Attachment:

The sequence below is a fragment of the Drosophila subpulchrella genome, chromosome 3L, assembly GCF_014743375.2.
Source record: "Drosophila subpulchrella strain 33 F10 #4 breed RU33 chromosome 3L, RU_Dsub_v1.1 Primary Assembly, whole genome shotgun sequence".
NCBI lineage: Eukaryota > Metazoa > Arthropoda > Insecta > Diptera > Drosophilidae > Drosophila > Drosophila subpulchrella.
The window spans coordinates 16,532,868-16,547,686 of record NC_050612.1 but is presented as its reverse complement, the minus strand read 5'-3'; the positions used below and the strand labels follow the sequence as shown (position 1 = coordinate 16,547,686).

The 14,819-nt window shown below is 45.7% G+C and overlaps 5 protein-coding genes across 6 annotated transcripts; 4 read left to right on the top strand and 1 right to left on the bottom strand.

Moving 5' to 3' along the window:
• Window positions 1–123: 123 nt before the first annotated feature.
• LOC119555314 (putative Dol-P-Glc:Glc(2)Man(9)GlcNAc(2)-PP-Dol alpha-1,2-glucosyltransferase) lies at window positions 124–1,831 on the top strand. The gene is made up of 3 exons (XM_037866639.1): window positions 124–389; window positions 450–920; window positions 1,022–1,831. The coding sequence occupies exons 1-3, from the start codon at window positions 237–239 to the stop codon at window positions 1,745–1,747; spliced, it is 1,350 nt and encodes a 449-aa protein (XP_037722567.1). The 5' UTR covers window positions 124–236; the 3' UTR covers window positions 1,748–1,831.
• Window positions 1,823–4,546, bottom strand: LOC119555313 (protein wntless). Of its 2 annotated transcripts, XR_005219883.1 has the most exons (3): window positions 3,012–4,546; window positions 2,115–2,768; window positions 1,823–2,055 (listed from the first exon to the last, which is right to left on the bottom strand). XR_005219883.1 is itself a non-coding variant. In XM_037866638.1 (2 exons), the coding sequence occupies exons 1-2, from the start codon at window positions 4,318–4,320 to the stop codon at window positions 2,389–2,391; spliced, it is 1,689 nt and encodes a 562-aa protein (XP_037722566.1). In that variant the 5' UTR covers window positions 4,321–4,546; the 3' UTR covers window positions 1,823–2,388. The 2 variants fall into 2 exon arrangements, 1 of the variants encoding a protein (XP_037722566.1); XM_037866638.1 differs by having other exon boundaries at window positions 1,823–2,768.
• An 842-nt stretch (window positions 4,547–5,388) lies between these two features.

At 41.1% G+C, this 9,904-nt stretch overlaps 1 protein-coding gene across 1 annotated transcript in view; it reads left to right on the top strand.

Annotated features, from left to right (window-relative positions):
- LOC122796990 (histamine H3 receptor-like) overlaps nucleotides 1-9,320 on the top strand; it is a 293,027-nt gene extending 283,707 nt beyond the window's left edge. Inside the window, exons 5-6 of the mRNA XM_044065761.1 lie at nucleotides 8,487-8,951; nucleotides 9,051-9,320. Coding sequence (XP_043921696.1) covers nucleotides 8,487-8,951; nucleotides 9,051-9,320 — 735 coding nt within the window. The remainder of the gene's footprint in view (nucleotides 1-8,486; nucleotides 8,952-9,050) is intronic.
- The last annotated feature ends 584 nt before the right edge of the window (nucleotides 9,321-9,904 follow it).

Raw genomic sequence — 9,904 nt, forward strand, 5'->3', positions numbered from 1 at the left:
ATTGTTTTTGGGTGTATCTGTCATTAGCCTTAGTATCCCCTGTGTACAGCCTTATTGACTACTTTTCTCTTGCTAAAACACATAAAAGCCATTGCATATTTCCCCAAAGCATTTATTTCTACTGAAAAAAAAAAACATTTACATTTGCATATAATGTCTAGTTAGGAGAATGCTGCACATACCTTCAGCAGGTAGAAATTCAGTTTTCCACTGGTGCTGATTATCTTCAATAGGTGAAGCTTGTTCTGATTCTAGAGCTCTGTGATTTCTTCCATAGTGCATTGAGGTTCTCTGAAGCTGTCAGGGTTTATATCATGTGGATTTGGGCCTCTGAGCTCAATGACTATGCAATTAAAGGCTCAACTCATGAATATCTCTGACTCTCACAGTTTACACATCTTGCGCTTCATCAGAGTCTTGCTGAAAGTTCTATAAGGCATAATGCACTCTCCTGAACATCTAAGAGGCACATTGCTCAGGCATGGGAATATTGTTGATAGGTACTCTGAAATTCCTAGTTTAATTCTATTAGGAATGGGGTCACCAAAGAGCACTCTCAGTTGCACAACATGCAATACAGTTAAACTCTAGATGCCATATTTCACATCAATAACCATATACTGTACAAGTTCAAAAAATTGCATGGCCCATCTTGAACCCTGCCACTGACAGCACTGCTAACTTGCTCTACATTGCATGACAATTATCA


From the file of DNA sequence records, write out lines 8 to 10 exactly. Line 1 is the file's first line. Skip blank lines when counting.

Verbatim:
• LOC119555314 (putative Dol-P-Glc:Glc(2)Man(9)GlcNAc(2)-PP-Dol alpha-1,2-glucosyltransferase) lies at window positions 124–1,831 on the top strand. The gene is made up of 3 exons (XM_037866639.1): window positions 124–389; window positions 450–920; window positions 1,022–1,831. The coding sequence occupies exons 1-3, from the start codon at window positions 237–239 to the stop codon at window positions 1,745–1,747; spliced, it is 1,350 nt and encodes a 449-aa protein (XP_037722567.1). The 5' UTR covers window positions 124–236; the 3' UTR covers window positions 1,748–1,831.
• Window positions 1,823–4,546, bottom strand: LOC119555313 (protein wntless). Of its 2 annotated transcripts, XR_005219883.1 has the most exons (3): window positions 3,012–4,546; window positions 2,115–2,768; window positions 1,823–2,055 (listed from the first exon to the last, which is right to left on the bottom strand). XR_005219883.1 is itself a non-coding variant. In XM_037866638.1 (2 exons), the coding sequence occupies exons 1-2, from the start codon at window positions 4,318–4,320 to the stop codon at window positions 2,389–2,391; spliced, it is 1,689 nt and encodes a 562-aa protein (XP_037722566.1). In that variant the 5' UTR covers window positions 4,321–4,546; the 3' UTR covers window positions 1,823–2,388. The 2 variants fall into 2 exon arrangements, 1 of the variants encoding a protein (XP_037722566.1); XM_037866638.1 differs by having other exon boundaries at window positions 1,823–2,768.
• An 842-nt stretch (window positions 4,547–5,388) lies between these two features.